Finance Finance News Facial recognition among new tech driving retail shopping of the future
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Facial recognition among new tech driving retail shopping of the future

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Face recognition software is the future of retail sales. Photo: Getty
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A trip to your favourite store will soon be dominated by technology like facial recognition and location sharing, according to a new report from the Australian Retailers Association (ARA).

The report, the ARA Retail Review, says retail changes resulting from the pandemic will continue to make themselves felt and grow in importance.

One of them is using facial recognition technology to make payments, a change one of the report’s authors, Professor Gary Mortimer of the Queensland University of Technology, said is not too far away.

“The technology is already rolling out across China, where about 61 million consumers are currently using it,” Professor Mortimer said.

You can’t hide

There is still resistance to facial recognition in Australia though.

“There is a big learning curve for Australian consumers that it isn’t about surveillance and security,” Professor Mortimer said.

The ARA found while 34 per cent consumers had heard about facial recognition payments, only 10 per cent had used it.

“People are already using biometric technologies like a thumb print or facial recognition to facilitate a payment through a phone or smart watch,” Professor Mortimer said.

Once the technology is in place the shift to facial recognition, payments should not be too large a step, particularly for younger consumers.

Facial recognition will not be just an addition to phone payments, it will also work on different devices.

“There’ll be a device that looks like an iPad that sits on the counter. It simply scans your face and the payment goes through,” Professor Mortimer said.

Location sharing, using near frequency communications (NFC) tech in stores will also drive significant change in retail.

The technology will tap into a shopper’s smart phone, and because it has record of what they have bought before will know about their needs.

“As I enter the store it recognises me and will send me push notifications,” Professor Mortimer said.

“For example I’ll walk through the ladies lingerie section but when I get to men’s clothing it might offer me a special deal on two suits.”

The ARA research found more than 55 per cent of shoppers surveyed were willing to share their location with a retailer.

Communicating the benefit of data sharing would encourage 70 per cent of shoppers to turn on their location for retailers, the report said.

Such benefits would include discounts, personalised offers and points.

The knowledge on consumer needs will become increasingly deep, with the store software understanding that a person might have two teenage children, a husband in his 40s and what income bracket the family falls into.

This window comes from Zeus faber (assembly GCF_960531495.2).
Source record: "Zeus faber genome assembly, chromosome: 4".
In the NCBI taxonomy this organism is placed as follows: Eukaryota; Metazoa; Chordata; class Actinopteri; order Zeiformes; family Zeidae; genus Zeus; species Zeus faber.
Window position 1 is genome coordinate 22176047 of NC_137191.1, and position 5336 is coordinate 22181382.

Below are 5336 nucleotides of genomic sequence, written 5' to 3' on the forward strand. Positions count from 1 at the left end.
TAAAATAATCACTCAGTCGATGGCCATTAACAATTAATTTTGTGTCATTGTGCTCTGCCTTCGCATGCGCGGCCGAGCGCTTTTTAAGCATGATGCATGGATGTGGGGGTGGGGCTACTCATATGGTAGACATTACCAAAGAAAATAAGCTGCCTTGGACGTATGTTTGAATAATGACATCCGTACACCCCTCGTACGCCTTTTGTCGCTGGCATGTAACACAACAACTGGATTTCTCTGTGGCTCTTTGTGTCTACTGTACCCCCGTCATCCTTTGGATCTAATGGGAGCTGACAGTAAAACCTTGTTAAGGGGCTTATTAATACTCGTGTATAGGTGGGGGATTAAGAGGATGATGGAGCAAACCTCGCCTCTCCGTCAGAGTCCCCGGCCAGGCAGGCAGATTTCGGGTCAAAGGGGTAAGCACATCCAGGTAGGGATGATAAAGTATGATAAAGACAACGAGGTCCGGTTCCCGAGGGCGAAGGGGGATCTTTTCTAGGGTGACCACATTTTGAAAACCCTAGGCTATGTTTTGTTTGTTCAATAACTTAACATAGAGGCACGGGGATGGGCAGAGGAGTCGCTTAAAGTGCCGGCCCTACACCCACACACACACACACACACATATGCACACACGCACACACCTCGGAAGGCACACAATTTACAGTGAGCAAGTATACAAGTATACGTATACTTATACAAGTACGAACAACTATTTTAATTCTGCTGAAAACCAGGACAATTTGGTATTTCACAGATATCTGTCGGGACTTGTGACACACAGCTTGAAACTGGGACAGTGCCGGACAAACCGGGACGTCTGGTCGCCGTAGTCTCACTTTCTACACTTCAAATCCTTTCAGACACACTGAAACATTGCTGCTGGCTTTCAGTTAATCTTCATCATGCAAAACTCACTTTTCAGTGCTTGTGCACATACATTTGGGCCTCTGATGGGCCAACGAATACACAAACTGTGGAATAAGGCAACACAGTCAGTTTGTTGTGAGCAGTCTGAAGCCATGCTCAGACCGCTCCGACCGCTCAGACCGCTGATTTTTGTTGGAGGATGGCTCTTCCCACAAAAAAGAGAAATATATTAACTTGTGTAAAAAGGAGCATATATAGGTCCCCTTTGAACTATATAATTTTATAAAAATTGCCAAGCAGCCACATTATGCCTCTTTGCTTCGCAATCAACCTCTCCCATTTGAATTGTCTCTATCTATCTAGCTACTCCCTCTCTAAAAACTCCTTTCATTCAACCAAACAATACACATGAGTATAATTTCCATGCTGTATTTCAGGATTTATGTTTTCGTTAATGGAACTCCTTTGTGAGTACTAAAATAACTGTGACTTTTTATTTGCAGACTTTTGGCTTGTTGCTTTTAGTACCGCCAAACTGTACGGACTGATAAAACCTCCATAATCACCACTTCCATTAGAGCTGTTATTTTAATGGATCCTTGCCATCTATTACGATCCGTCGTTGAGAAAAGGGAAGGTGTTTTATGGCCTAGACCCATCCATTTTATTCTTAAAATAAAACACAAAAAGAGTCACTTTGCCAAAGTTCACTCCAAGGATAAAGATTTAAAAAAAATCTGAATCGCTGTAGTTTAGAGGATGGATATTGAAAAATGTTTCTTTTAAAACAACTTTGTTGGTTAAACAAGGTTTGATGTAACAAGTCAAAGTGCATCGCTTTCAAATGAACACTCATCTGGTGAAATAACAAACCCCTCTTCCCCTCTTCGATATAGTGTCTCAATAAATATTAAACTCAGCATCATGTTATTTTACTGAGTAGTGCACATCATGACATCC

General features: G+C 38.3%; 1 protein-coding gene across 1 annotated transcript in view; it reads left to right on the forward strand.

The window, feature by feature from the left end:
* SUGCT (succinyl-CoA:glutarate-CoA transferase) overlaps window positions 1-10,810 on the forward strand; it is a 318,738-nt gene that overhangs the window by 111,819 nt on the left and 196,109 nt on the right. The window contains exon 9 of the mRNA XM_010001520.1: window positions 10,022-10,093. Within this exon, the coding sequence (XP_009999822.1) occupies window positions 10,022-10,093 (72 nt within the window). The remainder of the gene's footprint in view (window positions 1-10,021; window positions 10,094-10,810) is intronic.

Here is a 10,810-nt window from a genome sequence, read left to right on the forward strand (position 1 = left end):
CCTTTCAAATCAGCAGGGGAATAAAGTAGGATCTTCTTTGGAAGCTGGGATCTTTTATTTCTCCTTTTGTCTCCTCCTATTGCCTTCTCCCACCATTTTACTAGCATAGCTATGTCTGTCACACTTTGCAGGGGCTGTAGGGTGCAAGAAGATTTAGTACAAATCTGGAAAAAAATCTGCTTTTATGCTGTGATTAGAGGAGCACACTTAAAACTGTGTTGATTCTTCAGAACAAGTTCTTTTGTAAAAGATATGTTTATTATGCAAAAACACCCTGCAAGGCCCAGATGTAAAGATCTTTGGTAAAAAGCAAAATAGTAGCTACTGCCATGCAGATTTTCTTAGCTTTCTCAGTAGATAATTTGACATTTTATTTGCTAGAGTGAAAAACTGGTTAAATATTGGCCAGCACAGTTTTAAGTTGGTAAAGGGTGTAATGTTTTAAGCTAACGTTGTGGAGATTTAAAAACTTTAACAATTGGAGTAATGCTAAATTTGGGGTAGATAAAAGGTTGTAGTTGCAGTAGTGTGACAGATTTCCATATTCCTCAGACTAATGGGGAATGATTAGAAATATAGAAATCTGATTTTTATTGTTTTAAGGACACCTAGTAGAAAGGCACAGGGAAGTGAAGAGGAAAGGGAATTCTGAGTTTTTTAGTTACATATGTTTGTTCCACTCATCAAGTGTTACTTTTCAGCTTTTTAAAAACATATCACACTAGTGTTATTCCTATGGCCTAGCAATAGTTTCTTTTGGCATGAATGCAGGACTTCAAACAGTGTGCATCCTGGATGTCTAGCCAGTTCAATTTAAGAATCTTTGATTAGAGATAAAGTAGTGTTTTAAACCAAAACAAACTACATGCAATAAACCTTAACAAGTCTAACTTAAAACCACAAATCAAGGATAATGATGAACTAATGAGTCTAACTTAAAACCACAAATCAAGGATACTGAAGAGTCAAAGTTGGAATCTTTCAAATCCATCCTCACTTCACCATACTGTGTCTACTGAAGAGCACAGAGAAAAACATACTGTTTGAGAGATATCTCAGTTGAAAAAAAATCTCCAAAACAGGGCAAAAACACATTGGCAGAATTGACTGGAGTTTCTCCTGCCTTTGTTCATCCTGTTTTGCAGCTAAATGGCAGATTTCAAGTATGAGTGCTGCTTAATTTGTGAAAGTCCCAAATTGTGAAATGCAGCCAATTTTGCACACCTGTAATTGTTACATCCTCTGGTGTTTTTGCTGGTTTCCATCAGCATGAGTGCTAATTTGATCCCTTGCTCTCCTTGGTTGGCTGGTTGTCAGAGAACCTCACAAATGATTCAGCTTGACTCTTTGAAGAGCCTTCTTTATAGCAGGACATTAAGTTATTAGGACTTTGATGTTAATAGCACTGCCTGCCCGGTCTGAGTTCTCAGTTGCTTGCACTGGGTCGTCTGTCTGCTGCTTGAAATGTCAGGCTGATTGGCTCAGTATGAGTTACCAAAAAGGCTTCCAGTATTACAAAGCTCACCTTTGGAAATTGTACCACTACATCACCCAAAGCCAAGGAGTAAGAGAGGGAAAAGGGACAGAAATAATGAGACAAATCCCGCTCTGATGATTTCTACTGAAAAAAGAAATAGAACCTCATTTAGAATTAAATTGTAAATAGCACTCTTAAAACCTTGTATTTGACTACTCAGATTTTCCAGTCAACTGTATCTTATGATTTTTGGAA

The technology could work in a kind of reverse fashion for click and collect. As the customer approaches the store, staff will be alerted to have their pre-ordered goods ready to pick up.

Once all that data is put together it will mean that “purchasing inventory for supply chains will become far more accurate,” said Brian Walker, principal of advisory The Retail Doctor.

“That will be very good for the environment because it means there will be a lot less wasted stock sitting in landfill.”

“It will get to the point where the predictive algorithms in people’s data will show the retailer what to buy,” Mr Walker said.

The table above demonstrates where people spent their money during the pandemic and in its aftermath.

During the pandemic when people could not go out, clothing spending was low.

But as lockdowns ended in November and December there was a rush to buy new clothes to meet the world again.

Household goods spending was between 21.6 per cent and 29.3 per cent higher between October and December than it had been before the pandemic.

That was driven by people in lockdown needing to make their homes fit for purpose given for a significant amount of time people couldn’t leave.

Restaurants did well in the periods when people came out of lockdown and food retailing was up between 9.8 per cent and 13 per cent over the two years measured in the table.

The decline of the department store sector continued during the pandemic, with spending in the sector declining as much as 22.9 per cent over the periods measured.

Online spending jumped

Online spending grew by a massive 40 per cent over the two years of the pandemic.

However although future growth is expected to be strong, it will come back from those stratospheric levels to about 6 per cent this year, the ARA estimates.

Coles and Woolworths e-commerce revenues grew by 47 per cent and 50 per cent in the six months till December.

“That’s off a pretty low base, but it will continue to grow,” Professor Mortimer said.

“We’re not going to go backwards and the proportion of online sales in stores is getting towards 8.5 per cent and 9 per cent. For Myer it was 20 per cent.”